Introduction: DIY Scuff Paddles
Whether you've been eyeing a Scuf controller or you just want to improve your gaming reflexes, this relatively simple project could easily serve as a cheaper alternative to buying a new controller... why not just work with what you've got, right? The goal of this project is to remap buttons on the righthand side of the controller (X, O, A, B, etc., depending on the console) to 'paddles' on the back that can be pressed by your fingertips without your thumbs leaving the joysticks. This is especially useful in first-person-shooters, as it allows you to maneuver easily while still being able to aim.
I WOULD ONLY RECOMMEND THIS PROJECT TO THOSE WHO ARE COMFORTABLE SOLDERING, AS THERE ARE VERY SENSITIVE CONNECTIONS THAT NEED TO BE SOLDERED (See 'Step 2: The Soldering Job'). I would also strongly recommend that you read the troubleshooting section before starting work on this project so you know what might come up.
In this 'Ible I use a Playstation 4 DualShock4 controller, but this could easily be modified to fit most other controllers as well. XtaC_Ewok has a great video tutorial for this project using both Xbox One and 360 controllers, definitely worth checking out if you are using either of those consoles. I have no experience with Xbox controllers, but I would imagine that they aren't too dissimilar. I would love to see how it turns out if anyone tries it, let me know how it works.
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Step 1: Required Items
The following parts are required, the bolded ones are required:
- Momentary pushbuttons (the more sensitive the better) x2
- Soldering iron/solder
- Insulated wire (I used thin stranded copper wire as it is easily manipulated, but any thin wire will do)
- Small screws x2
- Small phillips screwdriver
- Drill or Dremel
- Utility knife or razor blade
- Hot glue
- Heat shrink tubing
- 1/8" plexiglass
- Needle-nose pliers
- Small flathead screwdriver
Step 2: Controller Takedown
There are many other tutorials out there that probably do a better job explaining the disassembly of a PS4 controller, but for the sake of consolidation I'll give a brief overview in this 'ible that should be sufficient. I would recommend the use of a tutorial if you're using a controller other than a dual shock 4.
First remove the four screws on the back of the controller, then gently begin to pry the front and back halves apart using either your fingernails or a small flathead screwdriver. Make sure to be as careful as possible, as these are generally pretty expensive devices. (IMAGE 1).
If, when opened, you see something pop out of place and you don't know where it went, you are most likely looking for one of the controllers triggers and it's spring. Luckily, these are easy to snap back into place. (IMAGE 2).
Once opened, disconnect the battery as well as the ribbon cable connecting the motherboard and the led bar indicator board. Both ends can be removed, but I found it easiest to only remove the end attached to the motherboard. (IMAGE 3). Images 4 and 5 show these two in more detail if you need additional help locating the two connectors.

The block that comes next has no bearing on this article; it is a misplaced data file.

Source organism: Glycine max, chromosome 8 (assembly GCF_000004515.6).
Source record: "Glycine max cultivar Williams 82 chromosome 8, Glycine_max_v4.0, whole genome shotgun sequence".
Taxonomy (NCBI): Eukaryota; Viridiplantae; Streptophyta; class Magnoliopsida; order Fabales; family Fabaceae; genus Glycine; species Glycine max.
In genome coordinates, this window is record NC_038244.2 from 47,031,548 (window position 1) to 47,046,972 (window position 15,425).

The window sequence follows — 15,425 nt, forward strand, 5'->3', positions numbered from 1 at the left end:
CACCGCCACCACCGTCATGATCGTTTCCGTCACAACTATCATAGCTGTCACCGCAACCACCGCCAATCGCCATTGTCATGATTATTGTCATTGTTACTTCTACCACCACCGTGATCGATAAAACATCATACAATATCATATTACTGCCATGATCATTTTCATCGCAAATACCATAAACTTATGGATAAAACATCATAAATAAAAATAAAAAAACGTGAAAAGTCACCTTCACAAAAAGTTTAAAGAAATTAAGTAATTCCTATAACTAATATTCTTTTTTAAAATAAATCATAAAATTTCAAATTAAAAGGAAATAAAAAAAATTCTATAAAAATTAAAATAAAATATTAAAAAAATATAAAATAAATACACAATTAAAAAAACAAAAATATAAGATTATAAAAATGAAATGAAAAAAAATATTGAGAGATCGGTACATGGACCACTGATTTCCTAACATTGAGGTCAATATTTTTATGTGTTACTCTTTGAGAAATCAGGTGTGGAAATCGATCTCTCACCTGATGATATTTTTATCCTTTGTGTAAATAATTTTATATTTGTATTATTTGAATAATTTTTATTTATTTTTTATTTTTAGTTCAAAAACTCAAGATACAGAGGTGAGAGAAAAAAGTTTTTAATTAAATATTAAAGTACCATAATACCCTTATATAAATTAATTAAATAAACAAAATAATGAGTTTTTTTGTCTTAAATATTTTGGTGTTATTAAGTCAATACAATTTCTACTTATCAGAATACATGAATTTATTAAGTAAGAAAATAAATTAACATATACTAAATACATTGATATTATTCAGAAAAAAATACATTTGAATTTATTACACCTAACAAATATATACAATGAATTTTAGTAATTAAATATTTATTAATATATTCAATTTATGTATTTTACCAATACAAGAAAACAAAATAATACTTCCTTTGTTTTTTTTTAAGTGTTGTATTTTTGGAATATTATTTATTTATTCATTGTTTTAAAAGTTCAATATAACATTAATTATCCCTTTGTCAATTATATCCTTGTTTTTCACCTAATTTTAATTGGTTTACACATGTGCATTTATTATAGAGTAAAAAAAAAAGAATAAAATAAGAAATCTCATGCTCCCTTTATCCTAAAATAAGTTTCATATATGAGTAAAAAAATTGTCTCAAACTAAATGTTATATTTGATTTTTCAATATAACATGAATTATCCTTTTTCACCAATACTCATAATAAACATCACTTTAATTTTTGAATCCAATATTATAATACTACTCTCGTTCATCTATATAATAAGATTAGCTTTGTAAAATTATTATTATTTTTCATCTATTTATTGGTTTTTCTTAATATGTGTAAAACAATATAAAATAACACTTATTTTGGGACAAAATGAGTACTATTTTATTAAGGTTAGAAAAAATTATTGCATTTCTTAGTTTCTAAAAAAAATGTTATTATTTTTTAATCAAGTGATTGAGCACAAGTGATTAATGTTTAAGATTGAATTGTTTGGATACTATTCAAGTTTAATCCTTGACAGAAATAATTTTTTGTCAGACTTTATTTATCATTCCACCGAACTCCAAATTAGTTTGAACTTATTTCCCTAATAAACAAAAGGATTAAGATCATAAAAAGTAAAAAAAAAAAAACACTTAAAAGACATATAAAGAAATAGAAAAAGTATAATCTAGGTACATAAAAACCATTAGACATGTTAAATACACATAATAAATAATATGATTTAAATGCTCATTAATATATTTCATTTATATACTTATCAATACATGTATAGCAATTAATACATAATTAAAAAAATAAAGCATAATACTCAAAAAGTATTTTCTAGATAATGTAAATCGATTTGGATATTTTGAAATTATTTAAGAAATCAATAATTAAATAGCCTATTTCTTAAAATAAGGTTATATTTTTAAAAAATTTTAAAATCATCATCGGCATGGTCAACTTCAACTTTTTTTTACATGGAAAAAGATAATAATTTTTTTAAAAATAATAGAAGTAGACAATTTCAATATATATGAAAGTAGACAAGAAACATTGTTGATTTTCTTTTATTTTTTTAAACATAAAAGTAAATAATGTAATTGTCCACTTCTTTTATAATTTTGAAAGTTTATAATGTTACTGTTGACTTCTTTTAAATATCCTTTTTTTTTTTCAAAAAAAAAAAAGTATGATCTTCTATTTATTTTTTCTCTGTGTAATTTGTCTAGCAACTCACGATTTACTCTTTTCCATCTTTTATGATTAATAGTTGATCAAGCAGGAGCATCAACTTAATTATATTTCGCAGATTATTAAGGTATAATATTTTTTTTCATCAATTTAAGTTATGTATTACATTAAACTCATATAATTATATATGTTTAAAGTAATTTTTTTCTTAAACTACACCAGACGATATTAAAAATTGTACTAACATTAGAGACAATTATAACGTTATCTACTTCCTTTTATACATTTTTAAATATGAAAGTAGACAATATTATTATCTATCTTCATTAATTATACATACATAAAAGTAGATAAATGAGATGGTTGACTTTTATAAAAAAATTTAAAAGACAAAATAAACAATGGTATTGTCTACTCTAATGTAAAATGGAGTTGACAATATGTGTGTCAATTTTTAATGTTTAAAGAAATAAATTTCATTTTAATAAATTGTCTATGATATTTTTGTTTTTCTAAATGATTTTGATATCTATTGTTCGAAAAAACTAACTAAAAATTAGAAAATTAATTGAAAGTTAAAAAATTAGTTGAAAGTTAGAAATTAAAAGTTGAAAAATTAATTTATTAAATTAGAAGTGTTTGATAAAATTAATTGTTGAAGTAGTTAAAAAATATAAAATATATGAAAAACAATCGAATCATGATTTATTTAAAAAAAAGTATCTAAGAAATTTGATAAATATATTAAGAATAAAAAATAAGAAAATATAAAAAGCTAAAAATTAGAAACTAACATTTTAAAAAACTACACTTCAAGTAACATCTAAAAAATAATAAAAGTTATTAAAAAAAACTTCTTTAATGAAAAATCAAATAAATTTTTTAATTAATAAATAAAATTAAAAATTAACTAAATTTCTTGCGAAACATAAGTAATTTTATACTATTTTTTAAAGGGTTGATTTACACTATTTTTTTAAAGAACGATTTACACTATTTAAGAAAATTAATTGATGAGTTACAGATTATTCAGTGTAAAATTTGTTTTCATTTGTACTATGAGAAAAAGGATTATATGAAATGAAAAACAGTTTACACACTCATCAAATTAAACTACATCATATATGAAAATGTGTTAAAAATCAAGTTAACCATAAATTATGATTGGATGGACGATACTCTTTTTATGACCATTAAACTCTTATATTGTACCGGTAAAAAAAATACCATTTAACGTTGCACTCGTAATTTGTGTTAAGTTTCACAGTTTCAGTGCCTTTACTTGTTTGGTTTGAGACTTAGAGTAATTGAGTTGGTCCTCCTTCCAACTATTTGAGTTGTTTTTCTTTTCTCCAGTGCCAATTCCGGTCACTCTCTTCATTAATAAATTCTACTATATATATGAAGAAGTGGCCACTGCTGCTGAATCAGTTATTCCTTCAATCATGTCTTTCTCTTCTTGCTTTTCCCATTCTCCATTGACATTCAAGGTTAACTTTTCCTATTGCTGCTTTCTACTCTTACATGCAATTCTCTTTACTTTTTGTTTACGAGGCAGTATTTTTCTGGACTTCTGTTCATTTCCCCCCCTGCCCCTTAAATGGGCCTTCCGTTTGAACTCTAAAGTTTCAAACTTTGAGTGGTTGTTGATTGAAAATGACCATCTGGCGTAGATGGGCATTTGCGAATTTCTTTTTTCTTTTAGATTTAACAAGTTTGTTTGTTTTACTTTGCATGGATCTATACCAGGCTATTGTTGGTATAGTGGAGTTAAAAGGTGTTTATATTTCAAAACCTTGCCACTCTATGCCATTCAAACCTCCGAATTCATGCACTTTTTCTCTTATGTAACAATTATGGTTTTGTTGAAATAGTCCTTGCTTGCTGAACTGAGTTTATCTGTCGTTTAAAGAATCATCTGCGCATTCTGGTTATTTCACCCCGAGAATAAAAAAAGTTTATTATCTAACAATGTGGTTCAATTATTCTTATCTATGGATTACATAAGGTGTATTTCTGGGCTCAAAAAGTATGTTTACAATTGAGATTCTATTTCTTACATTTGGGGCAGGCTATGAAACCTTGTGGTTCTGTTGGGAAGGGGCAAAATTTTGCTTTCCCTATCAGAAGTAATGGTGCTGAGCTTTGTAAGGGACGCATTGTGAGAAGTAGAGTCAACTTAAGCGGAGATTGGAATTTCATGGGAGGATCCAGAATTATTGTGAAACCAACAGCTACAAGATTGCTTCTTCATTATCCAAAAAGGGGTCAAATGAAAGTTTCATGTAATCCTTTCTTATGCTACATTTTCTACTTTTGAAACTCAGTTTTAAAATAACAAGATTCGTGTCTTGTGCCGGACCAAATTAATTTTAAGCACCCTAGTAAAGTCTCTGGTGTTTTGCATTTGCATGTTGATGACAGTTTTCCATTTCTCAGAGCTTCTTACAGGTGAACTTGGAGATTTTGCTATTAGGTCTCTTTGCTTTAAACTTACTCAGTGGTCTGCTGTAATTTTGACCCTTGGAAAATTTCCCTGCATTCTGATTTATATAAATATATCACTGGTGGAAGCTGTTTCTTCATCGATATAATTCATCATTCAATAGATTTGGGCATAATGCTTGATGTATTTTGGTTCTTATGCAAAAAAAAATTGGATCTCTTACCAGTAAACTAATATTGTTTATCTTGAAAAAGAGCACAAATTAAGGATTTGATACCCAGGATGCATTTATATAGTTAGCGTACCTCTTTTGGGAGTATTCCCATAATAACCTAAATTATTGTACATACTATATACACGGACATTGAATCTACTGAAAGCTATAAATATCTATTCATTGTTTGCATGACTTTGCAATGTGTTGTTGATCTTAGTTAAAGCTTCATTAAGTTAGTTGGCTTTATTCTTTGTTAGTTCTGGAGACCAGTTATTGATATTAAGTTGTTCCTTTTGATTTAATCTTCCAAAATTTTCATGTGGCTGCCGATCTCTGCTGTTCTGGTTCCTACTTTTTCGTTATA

Remove the small screw holding the motherboard in place, and you should be able to pry the black plastic battery cradle. (IMAGE 6)
Remove the ribbon cable connecting the motherboard and touchpad from its socket on the motherboard. IMAGE 7).
You should now be able to pull out the inner plastic frame from the controller shell. To do this, pull up on the two motors and it should come free (IMAGE 8).
Congratulations, the easy part is now done! Time to fire up the soldering iron.
Step 3: The Soldering Job
To begin, you need to get a feel for how the controller's buttons work. I did this by messing around with a multimeter to see which parts were and weren't connected. Since I did this with two buttons (X and O on the DS4), I had to figure out the potential solder points for both. You will need to do the same with whichever buttons you plan to remap. It isn't that difficult with some patience. (IMAGE 1).
DO NOT solder directly to the black button pads, this will prevent the buttons from being able to be used normally. Instead trace the wire away for a half inch or so, this way your soldering job will not interfere with the button's ordinary function. In the second image, the red lines indicate the place where I soldered the wires to the board. To make the solder connection, carefully scratch off the green coating so that the silver wire is exposed. Be careful not to scratch all the way through, as the wires are extremely fragile. (IMAGE 2).
Tin your wires (which should be approximately 6 inches long), and solder them to the board without melting the plastic film for best results. I recommend covering each solder joint with a thin layer of hot glue to insulate and secure the wire ends. (IMAGE 3).
Solder the other ends of the wires to the momentary pushbuttons. Luckily this is significantly easier than trying to solder to plastic circuits. Again, you will want to insulate the connections with either hot glue or heat shrink to prevent shorts. Save yourself the panic attack by double checking to make sure that: A) you are indeed using the correct wires (X with the other X, O with the other O for example) and B) you don't make the silly mistake I did and solder the wires to the two normally closed contacts of the pushbutton. (IMAGE 4).
Now that all of the connections are soldered and insulated, it's a good idea to make sure that everything is working properly. To do this the controller does not need to be fully assembled, just make sure that all of the ribbon cables and battery get plugged back into the right ports.